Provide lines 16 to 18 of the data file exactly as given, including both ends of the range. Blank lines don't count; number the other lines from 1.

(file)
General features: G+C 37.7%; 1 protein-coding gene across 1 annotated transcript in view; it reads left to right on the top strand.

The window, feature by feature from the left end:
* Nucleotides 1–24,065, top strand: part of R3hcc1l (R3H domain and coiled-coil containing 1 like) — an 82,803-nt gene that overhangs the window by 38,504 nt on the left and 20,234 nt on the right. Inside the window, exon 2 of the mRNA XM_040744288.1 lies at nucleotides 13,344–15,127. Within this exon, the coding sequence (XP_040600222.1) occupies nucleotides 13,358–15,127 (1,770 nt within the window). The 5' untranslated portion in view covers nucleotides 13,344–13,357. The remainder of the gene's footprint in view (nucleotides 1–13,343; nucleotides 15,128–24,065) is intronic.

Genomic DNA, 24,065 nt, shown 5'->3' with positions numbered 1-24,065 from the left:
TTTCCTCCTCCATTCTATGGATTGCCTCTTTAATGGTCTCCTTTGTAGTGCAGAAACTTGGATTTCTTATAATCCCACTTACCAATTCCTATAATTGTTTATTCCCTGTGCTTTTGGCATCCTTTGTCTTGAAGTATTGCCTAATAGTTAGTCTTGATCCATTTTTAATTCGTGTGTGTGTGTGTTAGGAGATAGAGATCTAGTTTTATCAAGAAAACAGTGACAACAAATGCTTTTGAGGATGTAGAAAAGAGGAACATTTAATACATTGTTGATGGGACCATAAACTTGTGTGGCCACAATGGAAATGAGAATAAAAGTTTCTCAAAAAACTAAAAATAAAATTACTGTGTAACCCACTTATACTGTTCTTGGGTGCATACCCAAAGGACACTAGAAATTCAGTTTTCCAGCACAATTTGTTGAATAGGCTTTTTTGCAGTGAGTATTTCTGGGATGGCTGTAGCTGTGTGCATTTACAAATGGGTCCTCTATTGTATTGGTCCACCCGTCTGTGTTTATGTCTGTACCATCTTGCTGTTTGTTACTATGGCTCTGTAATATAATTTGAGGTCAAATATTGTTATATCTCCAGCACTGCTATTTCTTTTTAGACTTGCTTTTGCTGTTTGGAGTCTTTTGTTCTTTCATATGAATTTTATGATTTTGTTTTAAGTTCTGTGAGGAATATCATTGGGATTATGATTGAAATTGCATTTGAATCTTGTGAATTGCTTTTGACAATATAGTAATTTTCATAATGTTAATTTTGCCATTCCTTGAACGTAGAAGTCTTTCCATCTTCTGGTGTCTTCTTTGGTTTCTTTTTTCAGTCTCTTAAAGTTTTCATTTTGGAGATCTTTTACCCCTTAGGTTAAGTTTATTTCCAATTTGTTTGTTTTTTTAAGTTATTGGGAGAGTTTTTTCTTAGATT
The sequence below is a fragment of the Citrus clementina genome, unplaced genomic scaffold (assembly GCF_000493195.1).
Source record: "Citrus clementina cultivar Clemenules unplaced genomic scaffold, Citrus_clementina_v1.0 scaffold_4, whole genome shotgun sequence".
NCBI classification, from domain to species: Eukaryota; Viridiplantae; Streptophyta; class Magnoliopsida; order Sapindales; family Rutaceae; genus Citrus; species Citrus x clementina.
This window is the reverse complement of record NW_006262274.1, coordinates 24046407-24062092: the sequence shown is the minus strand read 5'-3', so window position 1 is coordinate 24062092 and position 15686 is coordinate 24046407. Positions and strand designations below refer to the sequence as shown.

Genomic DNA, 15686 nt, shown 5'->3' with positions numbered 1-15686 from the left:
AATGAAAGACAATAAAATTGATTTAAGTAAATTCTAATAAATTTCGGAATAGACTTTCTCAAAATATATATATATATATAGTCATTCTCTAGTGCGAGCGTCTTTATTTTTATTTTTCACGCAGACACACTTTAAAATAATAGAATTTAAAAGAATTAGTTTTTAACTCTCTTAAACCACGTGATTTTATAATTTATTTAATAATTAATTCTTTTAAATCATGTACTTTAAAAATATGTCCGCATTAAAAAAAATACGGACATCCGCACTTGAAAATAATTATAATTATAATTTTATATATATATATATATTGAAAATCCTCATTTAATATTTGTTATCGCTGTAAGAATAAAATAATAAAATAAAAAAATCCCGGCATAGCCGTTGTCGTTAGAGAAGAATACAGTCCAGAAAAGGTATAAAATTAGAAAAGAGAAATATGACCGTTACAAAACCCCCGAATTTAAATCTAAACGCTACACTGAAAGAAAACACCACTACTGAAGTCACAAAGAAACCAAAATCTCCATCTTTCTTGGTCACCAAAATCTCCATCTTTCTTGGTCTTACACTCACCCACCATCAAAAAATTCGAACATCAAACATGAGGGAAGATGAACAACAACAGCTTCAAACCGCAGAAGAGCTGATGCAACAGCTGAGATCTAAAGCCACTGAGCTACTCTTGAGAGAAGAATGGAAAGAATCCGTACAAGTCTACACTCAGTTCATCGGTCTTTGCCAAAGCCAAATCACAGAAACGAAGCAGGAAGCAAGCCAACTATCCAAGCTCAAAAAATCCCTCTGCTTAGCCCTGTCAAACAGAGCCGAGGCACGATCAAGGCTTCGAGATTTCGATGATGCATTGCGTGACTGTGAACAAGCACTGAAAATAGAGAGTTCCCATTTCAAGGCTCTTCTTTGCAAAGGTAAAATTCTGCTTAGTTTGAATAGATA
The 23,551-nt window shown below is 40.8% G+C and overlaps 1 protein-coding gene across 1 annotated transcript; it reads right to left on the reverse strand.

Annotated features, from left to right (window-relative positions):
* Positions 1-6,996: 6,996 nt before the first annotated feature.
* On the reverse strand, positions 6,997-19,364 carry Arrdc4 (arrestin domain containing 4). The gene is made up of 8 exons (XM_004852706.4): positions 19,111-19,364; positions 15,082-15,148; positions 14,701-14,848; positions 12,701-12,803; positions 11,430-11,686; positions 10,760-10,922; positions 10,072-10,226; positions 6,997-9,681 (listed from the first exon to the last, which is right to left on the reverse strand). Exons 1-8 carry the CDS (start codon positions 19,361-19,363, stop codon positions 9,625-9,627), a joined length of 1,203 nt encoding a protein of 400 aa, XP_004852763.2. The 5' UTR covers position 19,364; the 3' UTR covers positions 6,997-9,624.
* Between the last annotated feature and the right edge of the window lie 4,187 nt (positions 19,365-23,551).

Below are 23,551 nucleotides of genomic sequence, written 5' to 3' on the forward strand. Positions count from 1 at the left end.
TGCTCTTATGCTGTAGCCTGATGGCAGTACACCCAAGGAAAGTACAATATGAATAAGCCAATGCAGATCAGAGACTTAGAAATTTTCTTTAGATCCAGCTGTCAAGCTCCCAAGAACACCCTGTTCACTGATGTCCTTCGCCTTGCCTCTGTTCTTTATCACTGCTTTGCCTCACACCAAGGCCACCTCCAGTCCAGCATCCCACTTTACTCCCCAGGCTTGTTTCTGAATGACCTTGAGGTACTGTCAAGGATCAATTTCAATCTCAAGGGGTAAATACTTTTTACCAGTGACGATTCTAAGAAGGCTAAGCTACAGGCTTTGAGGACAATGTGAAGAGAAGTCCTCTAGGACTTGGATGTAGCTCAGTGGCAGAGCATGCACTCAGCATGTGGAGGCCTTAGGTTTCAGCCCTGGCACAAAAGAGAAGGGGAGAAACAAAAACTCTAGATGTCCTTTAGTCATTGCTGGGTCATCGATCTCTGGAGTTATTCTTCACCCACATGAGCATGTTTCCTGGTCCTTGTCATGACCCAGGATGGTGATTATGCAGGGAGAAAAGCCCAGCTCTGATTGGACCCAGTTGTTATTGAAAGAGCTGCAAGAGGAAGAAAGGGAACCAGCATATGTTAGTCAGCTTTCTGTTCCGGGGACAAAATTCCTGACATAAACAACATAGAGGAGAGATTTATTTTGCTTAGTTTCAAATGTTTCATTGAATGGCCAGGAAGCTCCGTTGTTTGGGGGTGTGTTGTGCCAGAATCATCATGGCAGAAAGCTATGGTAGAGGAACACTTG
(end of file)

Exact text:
* Between the last annotated feature and the right edge of the window lie 4,187 nt (positions 19,365-23,551).

Below are 23,551 nucleotides of genomic sequence, written 5' to 3' on the forward strand. Positions count from 1 at the left end.
TGCTCTTATGCTGTAGCCTGATGGCAGTACACCCAAGGAAAGTACAATATGAATAAGCCAATGCAGATCAGAGACTTAGAAATTTTCTTTAGATCCAGCTGTCAAGCTCCCAAGAACACCCTGTTCACTGATGTCCTTCGCCTTGCCTCTGTTCTTTATCACTGCTTTGCCTCACACCAAGGCCACCTCCAGTCCAGCATCCCACTTTACTCCCCAGGCTTGTTTCTGAATGACCTTGAGGTACTGTCAAGGATCAATTTCAATCTCAAGGGGTAAATACTTTTTACCAGTGACGATTCTAAGAAGGCTAAGCTACAGGCTTTGAGGACAATGTGAAGAGAAGTCCTCTAGGACTTGGATGTAGCTCAGTGGCAGAGCATGCACTCAGCATGTGGAGGCCTTAGGTTTCAGCCCTGGCACAAAAGAGAAGGGGAGAAACAAAAACTCTAGATGTCCTTTAGTCATTGCTGGGTCATCGATCTCTGGAGTTATTCTTCACCCACATGAGCATGTTTCCTGGTCCTTGTCATGACCCAGGATGGTGATTATGCAGGGAGAAAAGCCCAGCTCTGATTGGACCCAGTTGTTATTGAAAGAGCTGCAAGAGGAAGAAAGGGAACCAGCATATGTTAGTCAGCTTTCTGTTCCGGGGACAAAATTCCTGACATAAACAACATAGAGGAGAGATTTATTTTGCTTAGTTTCAAATGTTTCATTGAATGGCCAGGAAGCTCCGTTGTTTGGGGGTGTGTTGTGCCAGAATCATCATGGCAGAAAGCTATGGTAGAGGAACACTTG